Re: Matthew 1:25
- Thank you Dr. Thomas and Fr. John for your responces.
Re: Mat 1:25 Who are these "Brothers"? (Did Jesus have
The Greek word for "brothers" is "adelphos", and is a
compound word. Adelphos � A + delph . "A" means
'same' and "delph" means 'womb'. So some Protestants
argue that these "brothers" of Jesus must be from the
same womb as Himself and thus are children of Mary,
However, this is an etymological fallacy. The
derivation of a word, its etymology, will give you the
history of a word, but does not necessarily give you
the correct definition of that word. For example,
Plato (429-347 BC) in his LAWS XI 924 E for his model
state: "That brother [ADELPHOS] who is born of the
same father or of the same mother � " Therefore, the
word "adelphos" cannot necessarily mean from the same
womb. Plato also uses the same word to mean
"kindred� or �relatives."
In which manner is this word used in reference to
Jesus Christ? Was it used in terms of its etymological
meaning or was it used to mean as defined by Plato?
Let us consider other versus where the word "adelphos"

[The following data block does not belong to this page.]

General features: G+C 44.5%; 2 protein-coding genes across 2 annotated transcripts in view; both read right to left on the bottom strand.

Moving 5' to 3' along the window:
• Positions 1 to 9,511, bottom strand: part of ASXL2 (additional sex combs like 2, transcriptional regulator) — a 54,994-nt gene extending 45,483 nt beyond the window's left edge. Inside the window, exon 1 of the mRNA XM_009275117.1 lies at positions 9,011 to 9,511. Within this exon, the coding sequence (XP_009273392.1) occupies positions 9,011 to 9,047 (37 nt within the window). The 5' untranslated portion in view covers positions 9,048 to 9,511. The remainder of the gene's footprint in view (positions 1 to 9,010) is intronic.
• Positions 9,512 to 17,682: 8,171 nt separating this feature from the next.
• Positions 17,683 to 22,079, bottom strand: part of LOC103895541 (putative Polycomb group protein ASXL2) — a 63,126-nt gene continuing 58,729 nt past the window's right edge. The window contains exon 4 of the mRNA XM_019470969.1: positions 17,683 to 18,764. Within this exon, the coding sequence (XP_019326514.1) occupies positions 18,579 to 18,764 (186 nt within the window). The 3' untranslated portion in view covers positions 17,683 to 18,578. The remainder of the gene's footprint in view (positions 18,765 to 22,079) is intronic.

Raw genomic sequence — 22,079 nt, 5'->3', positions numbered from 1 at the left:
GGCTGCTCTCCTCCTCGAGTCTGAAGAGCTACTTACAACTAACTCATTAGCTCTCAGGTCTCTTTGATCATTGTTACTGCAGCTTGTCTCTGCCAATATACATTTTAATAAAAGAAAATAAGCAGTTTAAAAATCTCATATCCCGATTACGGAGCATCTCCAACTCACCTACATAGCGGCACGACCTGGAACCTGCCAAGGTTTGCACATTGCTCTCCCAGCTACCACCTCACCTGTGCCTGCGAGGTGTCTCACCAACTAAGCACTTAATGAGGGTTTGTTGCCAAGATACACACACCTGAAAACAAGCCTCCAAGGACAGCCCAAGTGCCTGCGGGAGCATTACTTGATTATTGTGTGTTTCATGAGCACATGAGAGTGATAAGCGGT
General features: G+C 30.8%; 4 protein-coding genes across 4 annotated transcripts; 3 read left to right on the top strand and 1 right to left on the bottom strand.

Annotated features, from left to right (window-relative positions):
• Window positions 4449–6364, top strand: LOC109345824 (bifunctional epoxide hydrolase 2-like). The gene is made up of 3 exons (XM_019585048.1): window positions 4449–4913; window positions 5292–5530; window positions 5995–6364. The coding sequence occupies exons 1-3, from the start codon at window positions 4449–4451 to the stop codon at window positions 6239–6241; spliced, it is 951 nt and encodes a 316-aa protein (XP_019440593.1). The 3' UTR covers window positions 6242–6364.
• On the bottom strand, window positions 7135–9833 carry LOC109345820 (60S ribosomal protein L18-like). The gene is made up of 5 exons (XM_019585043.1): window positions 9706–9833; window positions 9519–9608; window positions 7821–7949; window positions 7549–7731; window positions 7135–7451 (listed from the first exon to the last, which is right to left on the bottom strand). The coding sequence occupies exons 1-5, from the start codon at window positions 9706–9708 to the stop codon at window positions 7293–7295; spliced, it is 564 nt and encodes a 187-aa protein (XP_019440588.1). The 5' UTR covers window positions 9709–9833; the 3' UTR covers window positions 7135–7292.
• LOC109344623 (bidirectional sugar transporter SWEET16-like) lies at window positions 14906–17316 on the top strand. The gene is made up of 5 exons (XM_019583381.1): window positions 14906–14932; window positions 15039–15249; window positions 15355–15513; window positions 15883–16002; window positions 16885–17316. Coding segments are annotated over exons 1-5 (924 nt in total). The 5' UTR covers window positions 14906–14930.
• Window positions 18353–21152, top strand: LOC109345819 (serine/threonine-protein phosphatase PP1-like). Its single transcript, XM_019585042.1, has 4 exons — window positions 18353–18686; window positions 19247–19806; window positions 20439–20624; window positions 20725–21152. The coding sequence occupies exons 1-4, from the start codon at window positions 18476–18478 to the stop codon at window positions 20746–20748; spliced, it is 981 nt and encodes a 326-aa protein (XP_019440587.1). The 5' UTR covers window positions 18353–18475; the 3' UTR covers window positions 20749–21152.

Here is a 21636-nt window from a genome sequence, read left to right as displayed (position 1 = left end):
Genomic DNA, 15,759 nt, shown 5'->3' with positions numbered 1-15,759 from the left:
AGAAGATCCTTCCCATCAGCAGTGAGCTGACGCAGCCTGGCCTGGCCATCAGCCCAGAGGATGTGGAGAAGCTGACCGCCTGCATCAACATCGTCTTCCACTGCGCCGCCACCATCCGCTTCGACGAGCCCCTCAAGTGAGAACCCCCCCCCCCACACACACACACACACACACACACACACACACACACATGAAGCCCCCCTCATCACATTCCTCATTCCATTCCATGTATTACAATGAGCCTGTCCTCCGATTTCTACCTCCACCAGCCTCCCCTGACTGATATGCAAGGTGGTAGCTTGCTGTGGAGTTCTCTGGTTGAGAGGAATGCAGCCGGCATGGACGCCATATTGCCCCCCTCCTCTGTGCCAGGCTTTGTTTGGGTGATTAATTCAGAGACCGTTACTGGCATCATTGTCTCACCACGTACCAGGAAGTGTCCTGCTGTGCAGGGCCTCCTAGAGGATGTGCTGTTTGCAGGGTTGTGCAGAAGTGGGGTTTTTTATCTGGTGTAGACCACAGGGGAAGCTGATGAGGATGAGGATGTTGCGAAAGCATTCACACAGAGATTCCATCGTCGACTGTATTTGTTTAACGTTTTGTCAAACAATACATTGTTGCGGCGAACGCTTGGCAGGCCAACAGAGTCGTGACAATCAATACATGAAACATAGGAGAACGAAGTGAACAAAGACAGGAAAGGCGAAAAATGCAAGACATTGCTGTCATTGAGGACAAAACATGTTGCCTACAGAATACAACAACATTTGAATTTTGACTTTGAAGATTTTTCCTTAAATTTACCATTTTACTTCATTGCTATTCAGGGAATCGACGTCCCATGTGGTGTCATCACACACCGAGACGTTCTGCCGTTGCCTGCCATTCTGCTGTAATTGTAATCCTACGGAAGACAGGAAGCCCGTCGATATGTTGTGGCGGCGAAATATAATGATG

is used, and try to understand in what context this
word is used.
The phrase "His mother's sister," in John 19.25
[verse quoted below], is a reference to mother of the
sons of Zebedee a.k.a Salome, (Mat. 20:20), Luke
5:10. This is evident when we compare Matthew 27:56,
Mark 15:40, and John 19:25 [see quotes below]. These
passages show a consistency whereby each of these
three Gospels lists all three women at the cross,
besides the Blessed Virgin Mary.
However, we know that Mary and Salome were cousins
(see family tree below). So this is an example of
"ADELPHOS" (the feminine version of the word in this
case), being used with a wider definition than just
children from the same womb.
Source: (For more detailed explanation please visit)